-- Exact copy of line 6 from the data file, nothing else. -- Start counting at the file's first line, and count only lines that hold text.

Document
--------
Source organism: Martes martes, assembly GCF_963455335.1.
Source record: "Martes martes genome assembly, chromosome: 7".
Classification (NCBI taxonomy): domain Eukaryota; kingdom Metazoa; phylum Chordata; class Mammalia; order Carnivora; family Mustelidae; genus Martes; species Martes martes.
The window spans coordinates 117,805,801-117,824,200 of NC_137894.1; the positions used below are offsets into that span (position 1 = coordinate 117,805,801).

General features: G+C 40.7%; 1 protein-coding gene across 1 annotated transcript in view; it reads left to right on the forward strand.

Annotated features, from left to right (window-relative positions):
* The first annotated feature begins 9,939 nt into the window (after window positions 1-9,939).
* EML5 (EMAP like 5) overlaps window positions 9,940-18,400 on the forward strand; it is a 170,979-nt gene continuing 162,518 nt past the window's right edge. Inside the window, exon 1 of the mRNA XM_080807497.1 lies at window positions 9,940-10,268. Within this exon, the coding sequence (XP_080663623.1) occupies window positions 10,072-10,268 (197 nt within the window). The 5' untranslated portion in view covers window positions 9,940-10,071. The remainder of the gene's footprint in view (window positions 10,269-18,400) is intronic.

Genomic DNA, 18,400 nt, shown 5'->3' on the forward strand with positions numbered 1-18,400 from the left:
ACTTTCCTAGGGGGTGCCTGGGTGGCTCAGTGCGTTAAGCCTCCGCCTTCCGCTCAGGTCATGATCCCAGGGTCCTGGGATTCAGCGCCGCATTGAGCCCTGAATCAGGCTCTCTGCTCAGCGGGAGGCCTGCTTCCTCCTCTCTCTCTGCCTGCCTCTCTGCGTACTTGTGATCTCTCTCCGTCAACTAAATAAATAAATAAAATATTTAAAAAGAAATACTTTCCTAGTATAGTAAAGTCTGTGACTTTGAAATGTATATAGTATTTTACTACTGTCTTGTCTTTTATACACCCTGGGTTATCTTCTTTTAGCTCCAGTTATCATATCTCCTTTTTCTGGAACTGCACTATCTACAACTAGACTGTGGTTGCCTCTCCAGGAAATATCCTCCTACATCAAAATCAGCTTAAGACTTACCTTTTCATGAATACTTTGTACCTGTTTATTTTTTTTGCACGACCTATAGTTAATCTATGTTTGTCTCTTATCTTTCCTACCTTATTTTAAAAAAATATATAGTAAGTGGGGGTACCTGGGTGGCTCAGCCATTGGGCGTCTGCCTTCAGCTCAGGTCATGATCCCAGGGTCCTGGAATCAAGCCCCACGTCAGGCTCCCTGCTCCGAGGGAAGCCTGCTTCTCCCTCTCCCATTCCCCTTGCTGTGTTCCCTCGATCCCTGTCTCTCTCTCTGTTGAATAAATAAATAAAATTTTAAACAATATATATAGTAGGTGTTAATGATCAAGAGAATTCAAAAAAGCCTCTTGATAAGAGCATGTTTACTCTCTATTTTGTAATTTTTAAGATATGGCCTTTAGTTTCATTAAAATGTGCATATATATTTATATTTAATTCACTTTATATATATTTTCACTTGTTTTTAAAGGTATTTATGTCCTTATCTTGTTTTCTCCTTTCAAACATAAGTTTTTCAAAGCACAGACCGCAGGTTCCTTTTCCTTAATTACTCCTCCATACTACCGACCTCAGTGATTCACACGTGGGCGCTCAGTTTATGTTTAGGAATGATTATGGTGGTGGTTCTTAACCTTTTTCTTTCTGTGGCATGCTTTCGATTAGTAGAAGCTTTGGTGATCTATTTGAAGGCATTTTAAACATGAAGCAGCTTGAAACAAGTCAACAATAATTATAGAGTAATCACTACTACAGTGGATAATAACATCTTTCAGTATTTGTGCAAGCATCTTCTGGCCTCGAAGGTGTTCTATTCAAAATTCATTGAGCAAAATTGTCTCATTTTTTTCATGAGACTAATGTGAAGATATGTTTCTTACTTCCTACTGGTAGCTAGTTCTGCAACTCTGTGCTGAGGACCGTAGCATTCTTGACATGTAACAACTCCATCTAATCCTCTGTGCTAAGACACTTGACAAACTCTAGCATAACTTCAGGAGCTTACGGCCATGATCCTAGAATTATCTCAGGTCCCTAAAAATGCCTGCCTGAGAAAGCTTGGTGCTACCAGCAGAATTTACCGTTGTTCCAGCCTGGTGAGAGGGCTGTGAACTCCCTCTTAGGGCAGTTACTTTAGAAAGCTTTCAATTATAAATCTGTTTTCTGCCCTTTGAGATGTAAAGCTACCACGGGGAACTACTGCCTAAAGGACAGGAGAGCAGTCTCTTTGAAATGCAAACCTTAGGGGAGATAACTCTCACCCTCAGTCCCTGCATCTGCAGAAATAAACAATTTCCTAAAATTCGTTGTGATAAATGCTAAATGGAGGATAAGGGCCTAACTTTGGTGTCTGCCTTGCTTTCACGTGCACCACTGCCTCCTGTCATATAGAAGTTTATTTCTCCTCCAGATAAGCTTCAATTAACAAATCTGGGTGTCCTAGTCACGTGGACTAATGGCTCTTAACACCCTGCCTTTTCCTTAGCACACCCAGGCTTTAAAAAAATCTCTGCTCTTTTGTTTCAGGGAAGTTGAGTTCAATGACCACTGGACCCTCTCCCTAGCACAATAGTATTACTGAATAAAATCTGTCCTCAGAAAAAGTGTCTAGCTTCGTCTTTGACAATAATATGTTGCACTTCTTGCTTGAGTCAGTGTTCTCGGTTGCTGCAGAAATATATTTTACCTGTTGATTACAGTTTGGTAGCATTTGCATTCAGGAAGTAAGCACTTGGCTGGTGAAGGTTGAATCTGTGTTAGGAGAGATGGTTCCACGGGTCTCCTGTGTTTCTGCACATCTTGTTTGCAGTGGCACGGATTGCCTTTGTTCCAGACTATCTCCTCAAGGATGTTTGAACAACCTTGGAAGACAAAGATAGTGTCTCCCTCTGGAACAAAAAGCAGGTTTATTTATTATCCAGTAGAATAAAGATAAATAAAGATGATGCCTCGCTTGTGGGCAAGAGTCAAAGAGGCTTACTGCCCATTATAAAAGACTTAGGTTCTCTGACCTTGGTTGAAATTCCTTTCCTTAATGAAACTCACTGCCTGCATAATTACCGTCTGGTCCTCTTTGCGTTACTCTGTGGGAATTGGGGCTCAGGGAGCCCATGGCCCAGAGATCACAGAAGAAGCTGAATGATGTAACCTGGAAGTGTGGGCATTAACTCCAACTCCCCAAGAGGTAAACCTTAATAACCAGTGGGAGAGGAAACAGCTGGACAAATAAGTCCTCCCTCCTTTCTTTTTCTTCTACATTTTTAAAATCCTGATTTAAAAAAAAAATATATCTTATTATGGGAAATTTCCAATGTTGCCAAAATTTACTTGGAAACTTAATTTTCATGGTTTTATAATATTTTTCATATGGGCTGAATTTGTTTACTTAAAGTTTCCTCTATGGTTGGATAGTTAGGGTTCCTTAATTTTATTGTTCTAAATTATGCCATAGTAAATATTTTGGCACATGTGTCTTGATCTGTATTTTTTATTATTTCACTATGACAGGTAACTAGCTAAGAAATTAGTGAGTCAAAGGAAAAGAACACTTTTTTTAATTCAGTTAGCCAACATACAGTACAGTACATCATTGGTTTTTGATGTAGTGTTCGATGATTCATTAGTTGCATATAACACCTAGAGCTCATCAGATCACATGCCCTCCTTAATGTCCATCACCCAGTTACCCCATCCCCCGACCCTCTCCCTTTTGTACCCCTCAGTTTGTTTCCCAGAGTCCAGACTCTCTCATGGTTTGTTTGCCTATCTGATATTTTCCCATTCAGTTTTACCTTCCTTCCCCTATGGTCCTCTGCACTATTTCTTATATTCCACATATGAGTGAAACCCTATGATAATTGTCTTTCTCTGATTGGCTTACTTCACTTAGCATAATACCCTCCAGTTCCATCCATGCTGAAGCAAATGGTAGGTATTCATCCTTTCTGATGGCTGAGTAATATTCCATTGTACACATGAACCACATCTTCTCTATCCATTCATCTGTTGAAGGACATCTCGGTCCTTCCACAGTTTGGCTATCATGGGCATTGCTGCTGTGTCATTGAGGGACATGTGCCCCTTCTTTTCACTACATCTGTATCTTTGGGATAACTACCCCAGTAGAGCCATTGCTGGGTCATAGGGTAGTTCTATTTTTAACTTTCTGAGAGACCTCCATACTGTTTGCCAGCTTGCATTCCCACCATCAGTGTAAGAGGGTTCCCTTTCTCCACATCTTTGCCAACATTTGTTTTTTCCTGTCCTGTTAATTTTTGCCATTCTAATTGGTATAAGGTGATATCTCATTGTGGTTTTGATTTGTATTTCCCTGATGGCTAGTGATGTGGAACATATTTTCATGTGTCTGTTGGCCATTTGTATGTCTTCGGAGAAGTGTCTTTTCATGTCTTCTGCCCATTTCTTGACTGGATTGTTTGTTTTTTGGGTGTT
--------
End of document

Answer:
Annotated features, from left to right (window-relative positions):